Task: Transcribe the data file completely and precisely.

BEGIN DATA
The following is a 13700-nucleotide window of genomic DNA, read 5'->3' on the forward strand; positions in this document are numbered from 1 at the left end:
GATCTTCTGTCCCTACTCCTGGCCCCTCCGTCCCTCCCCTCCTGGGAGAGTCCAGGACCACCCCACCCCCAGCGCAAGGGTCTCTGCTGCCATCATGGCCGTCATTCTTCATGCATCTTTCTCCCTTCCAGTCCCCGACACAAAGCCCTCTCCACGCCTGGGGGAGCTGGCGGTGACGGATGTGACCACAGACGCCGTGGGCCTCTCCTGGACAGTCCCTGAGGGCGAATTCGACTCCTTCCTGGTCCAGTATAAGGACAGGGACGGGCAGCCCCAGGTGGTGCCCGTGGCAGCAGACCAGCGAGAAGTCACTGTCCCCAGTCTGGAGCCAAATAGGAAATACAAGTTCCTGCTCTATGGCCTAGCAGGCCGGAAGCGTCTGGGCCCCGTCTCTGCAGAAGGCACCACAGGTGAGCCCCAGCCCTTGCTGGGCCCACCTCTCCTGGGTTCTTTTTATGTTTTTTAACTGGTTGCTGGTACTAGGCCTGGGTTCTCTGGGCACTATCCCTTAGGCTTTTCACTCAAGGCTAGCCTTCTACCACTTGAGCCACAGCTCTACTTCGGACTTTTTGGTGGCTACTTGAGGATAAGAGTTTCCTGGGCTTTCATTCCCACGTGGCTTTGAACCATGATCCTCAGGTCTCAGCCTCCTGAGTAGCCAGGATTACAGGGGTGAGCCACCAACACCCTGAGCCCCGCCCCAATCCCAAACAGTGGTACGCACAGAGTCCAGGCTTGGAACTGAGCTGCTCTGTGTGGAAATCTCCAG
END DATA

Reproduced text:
The following is a 13700-nucleotide window of genomic DNA, read 5'->3' on the forward strand; positions in this document are numbered from 1 at the left end:
GATCTTCTGTCCCTACTCCTGGCCCCTCCGTCCCTCCCCTCCTGGGAGAGTCCAGGACCACCCCACCCCCAGCGCAAGGGTCTCTGCTGCCATCATGGCCGTCATTCTTCATGCATCTTTCTCCCTTCCAGTCCCCGACACAAAGCCCTCTCCACGCCTGGGGGAGCTGGCGGTGACGGATGTGACCACAGACGCCGTGGGCCTCTCCTGGACAGTCCCTGAGGGCGAATTCGACTCCTTCCTGGTCCAGTATAAGGACAGGGACGGGCAGCCCCAGGTGGTGCCCGTGGCAGCAGACCAGCGAGAAGTCACTGTCCCCAGTCTGGAGCCAAATAGGAAATACAAGTTCCTGCTCTATGGCCTAGCAGGCCGGAAGCGTCTGGGCCCCGTCTCTGCAGAAGGCACCACAGGTGAGCCCCAGCCCTTGCTGGGCCCACCTCTCCTGGGTTCTTTTTATGTTTTTTAACTGGTTGCTGGTACTAGGCCTGGGTTCTCTGGGCACTATCCCTTAGGCTTTTCACTCAAGGCTAGCCTTCTACCACTTGAGCCACAGCTCTACTTCGGACTTTTTGGTGGCTACTTGAGGATAAGAGTTTCCTGGGCTTTCATTCCCACGTGGCTTTGAACCATGATCCTCAGGTCTCAGCCTCCTGAGTAGCCAGGATTACAGGGGTGAGCCACCAACACCCTGAGCCCCGCCCCAATCCCAAACAGTGGTACGCACAGAGTCCAGGCTTGGAACTGAGCTGCTCTGTGTGGAAATCTCCAG